Wednesday, August 25, 2021

Answer: What are those things on the ground that hurt my feet?

 This tree is beautiful, but sheds like crazy...  

The canopy of the mighty oak

Reminder of last week's Challenge:   

This is what the yard looks like up close:  


You can see a few leaves, an acorn, the cap of an acorn, and lots of those small brown knurled balls, each about 6mm (about 1/4 inch).  I don't know what they are, so I'll call them nubbins until I figure out what they actually are. They’re everywhere.  But what are they?  

 Here you see a typical branch end:  

And a bit of a closeup so you can see the objects of interest... 

The nubbins attach to the stem just above the acorn.  Here you can see two of them, but often there will be 1, 2, 3 or 4 nubs.  (Never more than that.)  

And here’s a photo with everything taken apart: 

And the Challenge?  

1. What are those nubbin things?  Is there a name for them?  

2. What do they do for the tree?  Why would a single tree generate so many of them?  (I estimated, using Fermi estimation) that this tree produces around 100,000 of these per year.  So over the past 10 years, that's a cool 1 million nubbins (or whatever they are).  What's the point from the tree's perspective? 

To begin my Challenge SRS, I searched for [ black oak ] just to get some background information about the tree.  (I wanted to start broad and narrow down.) 

Much to my surprise, I quickly realized that this tree isn’t a black oak (Quercus velutina) at all!  A black oak tree has very different leaves, and the acorn is also very different--it's a big shaggy and the cap covers about half the nut.  Compare this to the images of my tree up above!  Nothing looked right.  I had to question the tree's identity!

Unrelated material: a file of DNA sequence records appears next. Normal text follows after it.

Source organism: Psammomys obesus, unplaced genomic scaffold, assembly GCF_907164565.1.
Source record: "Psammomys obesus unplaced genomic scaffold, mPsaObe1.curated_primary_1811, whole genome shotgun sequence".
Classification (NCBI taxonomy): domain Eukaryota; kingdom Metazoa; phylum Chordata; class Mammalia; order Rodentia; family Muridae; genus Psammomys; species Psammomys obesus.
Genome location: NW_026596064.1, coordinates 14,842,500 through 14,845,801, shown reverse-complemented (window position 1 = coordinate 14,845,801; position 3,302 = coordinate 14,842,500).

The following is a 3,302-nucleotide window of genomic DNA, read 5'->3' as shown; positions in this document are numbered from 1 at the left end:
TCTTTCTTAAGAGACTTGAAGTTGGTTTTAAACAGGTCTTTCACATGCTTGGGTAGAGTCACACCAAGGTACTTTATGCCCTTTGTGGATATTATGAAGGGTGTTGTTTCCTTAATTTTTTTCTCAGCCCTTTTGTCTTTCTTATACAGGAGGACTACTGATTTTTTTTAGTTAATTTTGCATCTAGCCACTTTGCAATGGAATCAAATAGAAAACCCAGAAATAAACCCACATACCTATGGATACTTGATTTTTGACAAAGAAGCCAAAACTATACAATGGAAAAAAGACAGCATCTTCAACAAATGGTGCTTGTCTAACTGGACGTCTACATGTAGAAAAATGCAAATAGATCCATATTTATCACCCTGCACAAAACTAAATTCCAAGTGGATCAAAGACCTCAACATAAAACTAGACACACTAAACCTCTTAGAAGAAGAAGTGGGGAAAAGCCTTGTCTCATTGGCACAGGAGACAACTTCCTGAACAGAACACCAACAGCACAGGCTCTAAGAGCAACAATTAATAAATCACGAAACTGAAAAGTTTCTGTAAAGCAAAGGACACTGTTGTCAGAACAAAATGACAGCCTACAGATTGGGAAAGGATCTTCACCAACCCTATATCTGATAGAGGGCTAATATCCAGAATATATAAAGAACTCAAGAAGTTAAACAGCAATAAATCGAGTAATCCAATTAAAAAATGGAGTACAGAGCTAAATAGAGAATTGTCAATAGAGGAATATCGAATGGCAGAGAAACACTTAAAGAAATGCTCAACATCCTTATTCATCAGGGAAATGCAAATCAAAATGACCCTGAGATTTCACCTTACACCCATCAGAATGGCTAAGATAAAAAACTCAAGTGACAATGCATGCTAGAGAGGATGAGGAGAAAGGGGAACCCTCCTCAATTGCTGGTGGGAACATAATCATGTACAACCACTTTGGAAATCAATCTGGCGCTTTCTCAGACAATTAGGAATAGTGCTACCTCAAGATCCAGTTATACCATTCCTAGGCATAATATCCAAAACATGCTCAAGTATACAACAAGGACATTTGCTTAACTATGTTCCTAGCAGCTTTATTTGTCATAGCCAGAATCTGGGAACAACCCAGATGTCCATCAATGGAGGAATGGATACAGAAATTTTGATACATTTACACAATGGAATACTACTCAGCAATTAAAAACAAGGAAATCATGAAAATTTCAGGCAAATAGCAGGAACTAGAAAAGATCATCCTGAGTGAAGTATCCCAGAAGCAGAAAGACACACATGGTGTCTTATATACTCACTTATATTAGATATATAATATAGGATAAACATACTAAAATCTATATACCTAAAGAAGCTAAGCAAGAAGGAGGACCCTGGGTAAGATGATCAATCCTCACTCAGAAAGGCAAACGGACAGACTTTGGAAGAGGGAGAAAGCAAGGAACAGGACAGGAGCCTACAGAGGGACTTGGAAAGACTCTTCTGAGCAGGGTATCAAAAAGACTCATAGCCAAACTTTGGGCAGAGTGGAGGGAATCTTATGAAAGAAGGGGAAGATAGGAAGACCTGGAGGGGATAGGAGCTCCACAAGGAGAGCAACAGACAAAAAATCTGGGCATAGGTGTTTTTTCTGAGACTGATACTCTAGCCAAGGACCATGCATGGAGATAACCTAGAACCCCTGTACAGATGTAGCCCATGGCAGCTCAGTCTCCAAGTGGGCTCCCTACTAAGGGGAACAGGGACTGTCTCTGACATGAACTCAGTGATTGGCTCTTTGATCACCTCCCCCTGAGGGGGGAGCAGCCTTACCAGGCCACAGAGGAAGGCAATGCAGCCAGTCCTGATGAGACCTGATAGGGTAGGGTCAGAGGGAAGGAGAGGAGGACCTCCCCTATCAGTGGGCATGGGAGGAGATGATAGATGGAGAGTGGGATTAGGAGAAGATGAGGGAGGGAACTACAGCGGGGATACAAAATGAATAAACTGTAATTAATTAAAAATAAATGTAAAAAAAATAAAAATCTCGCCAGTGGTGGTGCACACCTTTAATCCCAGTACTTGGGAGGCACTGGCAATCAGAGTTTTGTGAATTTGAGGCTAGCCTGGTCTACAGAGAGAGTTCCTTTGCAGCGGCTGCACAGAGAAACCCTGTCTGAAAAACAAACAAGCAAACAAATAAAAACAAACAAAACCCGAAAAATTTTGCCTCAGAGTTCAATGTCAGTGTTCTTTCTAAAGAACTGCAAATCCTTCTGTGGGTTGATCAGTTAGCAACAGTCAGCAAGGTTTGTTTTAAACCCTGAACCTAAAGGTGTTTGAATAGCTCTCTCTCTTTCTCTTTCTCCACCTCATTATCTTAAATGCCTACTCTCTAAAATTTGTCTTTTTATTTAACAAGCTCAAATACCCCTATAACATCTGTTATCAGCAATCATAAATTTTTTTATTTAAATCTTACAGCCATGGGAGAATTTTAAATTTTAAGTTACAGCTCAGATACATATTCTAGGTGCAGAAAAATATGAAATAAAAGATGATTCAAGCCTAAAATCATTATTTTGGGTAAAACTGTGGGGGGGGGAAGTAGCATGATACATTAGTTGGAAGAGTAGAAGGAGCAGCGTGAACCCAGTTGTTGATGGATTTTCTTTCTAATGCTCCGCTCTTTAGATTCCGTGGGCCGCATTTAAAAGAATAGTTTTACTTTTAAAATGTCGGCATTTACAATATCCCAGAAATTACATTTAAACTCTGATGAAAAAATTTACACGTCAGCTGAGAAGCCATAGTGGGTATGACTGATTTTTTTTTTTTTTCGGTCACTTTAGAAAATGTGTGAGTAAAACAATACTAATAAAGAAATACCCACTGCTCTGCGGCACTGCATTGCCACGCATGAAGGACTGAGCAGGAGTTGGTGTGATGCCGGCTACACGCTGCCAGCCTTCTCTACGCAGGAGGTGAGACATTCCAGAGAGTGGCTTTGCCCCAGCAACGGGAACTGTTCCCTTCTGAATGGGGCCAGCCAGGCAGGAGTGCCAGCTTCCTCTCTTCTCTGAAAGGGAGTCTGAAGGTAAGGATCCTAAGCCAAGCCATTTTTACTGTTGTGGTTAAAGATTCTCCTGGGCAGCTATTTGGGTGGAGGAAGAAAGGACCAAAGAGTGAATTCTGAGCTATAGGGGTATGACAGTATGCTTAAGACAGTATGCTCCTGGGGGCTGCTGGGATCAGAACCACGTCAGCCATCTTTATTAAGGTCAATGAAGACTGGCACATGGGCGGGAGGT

I’m surprised by this, but perhaps I just misunderstood—maybe this is a California black oak  (Quercus kelloggii).  But no, the Q. kelloggii leaf looks like this (below: Leaves alternate, simple, 8-15 cm long, sharply cut into 7-11 lobes, toothed, each tooth ending in a bristle):  

My oak tree doesn’t have sharp tips at the end (the lobes are squared-off and rounded), and the acorn of a kelloggi  also has a cap that covers half the acorn.  It’s not that either!  

At this point I have to question what I know and embark on a new tree identification task.

You're SearchResearchers, so I won’t tell you all the ins-and-outs of my search (lots of searches for [ oaks in California ] and looking at oak tree identification keys (see SRS about keys), but I finally figured out that the oak tree in my backyard is a Valley oak (Quercus lobata - or see the definitive reference at the Jepson Herbarium).  The leaves and acorns all look just the way they do in the first photo above.  

Now that I’ve corrected my misunderstanding of what species of oak is hurting my feet, I can go back to trying to figure out what the nubs are.  

I search for [ Quercus lobata acorn ] and start looking at pictures.  


Oddly, almost every diagram / drawing / painting of a Valley oak acorn does NOT include the nubs.  That seems strange, but it’s true.  The illustrations all look a bit like this illustration.  The leaves are right, the acorns are right, but there aren't any nubbins.